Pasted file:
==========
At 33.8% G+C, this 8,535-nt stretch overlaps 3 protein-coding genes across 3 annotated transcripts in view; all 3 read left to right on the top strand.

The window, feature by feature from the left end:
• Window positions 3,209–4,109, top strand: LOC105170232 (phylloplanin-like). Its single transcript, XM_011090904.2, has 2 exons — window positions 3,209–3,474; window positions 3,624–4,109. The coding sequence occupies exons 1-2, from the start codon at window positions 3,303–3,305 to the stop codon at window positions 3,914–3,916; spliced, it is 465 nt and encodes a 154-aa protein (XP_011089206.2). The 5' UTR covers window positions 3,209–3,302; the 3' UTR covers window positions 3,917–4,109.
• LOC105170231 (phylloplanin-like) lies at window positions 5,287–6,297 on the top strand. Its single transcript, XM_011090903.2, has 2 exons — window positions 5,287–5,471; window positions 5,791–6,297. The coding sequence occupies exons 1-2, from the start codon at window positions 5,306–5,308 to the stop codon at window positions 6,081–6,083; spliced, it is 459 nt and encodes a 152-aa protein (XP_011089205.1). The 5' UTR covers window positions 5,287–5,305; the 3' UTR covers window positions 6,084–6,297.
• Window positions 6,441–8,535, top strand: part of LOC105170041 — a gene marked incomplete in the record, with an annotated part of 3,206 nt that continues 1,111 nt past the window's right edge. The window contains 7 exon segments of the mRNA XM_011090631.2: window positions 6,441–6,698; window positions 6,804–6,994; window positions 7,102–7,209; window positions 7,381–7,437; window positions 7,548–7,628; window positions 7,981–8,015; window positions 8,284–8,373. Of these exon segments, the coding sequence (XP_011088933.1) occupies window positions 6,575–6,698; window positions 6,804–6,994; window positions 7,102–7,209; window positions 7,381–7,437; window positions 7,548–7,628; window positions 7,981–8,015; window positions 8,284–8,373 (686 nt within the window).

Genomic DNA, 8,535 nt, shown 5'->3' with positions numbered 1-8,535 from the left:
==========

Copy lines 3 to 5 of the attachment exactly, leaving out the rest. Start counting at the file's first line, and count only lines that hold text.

• Window positions 3,209–4,109, top strand: LOC105170232 (phylloplanin-like). Its single transcript, XM_011090904.2, has 2 exons — window positions 3,209–3,474; window positions 3,624–4,109. The coding sequence occupies exons 1-2, from the start codon at window positions 3,303–3,305 to the stop codon at window positions 3,914–3,916; spliced, it is 465 nt and encodes a 154-aa protein (XP_011089206.2). The 5' UTR covers window positions 3,209–3,302; the 3' UTR covers window positions 3,917–4,109.
• LOC105170231 (phylloplanin-like) lies at window positions 5,287–6,297 on the top strand. Its single transcript, XM_011090903.2, has 2 exons — window positions 5,287–5,471; window positions 5,791–6,297. The coding sequence occupies exons 1-2, from the start codon at window positions 5,306–5,308 to the stop codon at window positions 6,081–6,083; spliced, it is 459 nt and encodes a 152-aa protein (XP_011089205.1). The 5' UTR covers window positions 5,287–5,305; the 3' UTR covers window positions 6,084–6,297.
• Window positions 6,441–8,535, top strand: part of LOC105170041 — a gene marked incomplete in the record, with an annotated part of 3,206 nt that continues 1,111 nt past the window's right edge. The window contains 7 exon segments of the mRNA XM_011090631.2: window positions 6,441–6,698; window positions 6,804–6,994; window positions 7,102–7,209; window positions 7,381–7,437; window positions 7,548–7,628; window positions 7,981–8,015; window positions 8,284–8,373. Of these exon segments, the coding sequence (XP_011088933.1) occupies window positions 6,575–6,698; window positions 6,804–6,994; window positions 7,102–7,209; window positions 7,381–7,437; window positions 7,548–7,628; window positions 7,981–8,015; window positions 8,284–8,373 (686 nt within the window).